(Providence, RI) According to a new paper by David Figlio, Morton Schapiro, and Kevin Soter,* if you take a class with a non-tenure track (contingent) professor, you are more likely to choose to take another class in the same subject and you will get a higher grade on that next class than if you studied with a tenured professor or someone on the tenure track. You are especially likely to benefit from having a contingent professor if you scored relatively low on academic measures before the course.
The measures of success seem reasonably persuasive, and the method seems tight. (The authors compare first-semester students, who generally don’t pick their instructors, and they look at changes in the same students’ grades over time.) The main limitation is that the study only involves Northwestern University, which is certainly not typical of American higher education and could have quirks other than just being highly selective and well-resourced.
It’s also possible that the tenure-track and contingent faculty differ in other ways than their tenure status. I would like to see the results adjusted for the age of professor. I don’t want to be ageist, but that could be a factor, and given the ban on mandatory retirements and the demographics of the tenured professoriate today, it could just turn out that the contingent faculty are younger.
This study is not an argument against tenure, which has other benefits–notably, academic freedom. But it is a cautionary note. It certainly reminds us of the enormous skill and dedication of the many young scholars who are working as adjuncts today. Many would have easily gotten tenure 30 years ago and are now working for $3,000 a course. On the other hand, there is nothing completely new here. As Max Weber said in his lecture “Science as a Vocation” (1917):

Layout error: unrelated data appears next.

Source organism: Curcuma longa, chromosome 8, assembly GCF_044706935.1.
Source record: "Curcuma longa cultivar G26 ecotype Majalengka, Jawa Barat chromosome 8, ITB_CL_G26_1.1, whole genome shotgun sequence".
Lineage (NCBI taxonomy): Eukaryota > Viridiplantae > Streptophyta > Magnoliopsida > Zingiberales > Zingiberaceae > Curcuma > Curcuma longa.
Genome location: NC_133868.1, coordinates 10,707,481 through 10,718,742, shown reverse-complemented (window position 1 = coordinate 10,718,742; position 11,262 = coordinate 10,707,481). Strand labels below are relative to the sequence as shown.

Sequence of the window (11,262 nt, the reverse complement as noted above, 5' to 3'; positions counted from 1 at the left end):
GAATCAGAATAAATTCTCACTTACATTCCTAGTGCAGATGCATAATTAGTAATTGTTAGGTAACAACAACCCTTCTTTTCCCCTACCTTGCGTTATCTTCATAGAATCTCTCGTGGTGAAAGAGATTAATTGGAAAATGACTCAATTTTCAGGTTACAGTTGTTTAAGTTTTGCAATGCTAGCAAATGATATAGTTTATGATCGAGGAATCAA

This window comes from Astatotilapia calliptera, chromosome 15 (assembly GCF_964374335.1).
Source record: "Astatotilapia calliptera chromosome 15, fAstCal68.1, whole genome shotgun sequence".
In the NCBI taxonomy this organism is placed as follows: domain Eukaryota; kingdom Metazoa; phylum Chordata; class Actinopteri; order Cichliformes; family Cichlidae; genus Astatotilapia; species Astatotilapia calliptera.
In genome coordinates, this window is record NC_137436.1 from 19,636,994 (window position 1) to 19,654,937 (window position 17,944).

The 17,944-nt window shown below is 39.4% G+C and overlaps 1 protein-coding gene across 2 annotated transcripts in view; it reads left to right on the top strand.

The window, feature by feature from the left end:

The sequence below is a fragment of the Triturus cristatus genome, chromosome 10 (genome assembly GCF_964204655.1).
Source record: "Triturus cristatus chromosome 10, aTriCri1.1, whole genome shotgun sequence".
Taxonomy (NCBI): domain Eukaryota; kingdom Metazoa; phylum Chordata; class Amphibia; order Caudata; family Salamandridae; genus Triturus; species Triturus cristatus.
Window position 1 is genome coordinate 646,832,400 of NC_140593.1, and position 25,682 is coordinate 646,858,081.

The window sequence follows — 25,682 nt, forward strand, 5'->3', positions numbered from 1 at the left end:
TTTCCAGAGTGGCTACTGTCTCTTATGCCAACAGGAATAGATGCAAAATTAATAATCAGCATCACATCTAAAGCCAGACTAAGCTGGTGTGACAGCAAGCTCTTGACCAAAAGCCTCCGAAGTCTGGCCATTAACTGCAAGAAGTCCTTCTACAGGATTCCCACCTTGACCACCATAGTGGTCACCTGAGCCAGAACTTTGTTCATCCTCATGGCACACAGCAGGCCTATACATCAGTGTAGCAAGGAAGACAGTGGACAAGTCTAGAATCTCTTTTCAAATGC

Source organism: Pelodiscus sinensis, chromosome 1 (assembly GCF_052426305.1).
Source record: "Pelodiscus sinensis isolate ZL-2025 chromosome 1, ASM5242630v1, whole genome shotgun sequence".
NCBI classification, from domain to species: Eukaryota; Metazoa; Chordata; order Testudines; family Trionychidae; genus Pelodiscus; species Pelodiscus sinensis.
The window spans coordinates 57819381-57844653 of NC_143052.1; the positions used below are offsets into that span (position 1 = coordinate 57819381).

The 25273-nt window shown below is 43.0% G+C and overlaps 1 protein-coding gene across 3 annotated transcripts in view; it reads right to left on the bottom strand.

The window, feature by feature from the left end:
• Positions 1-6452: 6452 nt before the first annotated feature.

According to German tradition, the universities shall do justice to the demands both of research and of instruction. Whether the abilities for both are found together in a man is a matter of absolute chance. Hence academic life is a mad hazard. If the young scholar asks for my advice with regard to habilitation [getting the most advanced degree], the responsibility of encouraging him can hardly be borne. If he is a Jew, of course one says lasciate ogni speranza [abandon all hope]. But one must ask every other man: Do you in all conscience believe that you can stand seeing mediocrity after mediocrity, year after year, climb beyond you, without becoming embittered and without coming to grief? Naturally, one always receives the answer: ‘Of course, I live only for my “calling.”‘ Yet, I have found that only a few men could endure this situation without coming to grief.
*See Figlio, D. N., Schapiro, M. O., & Soter, K. B. (2013). Are tenure track professors better teachers? (NBER Working Paper 19406). Cambridge, MA: National Bureau of Economic Research. http://www.nber.org/papers/w19406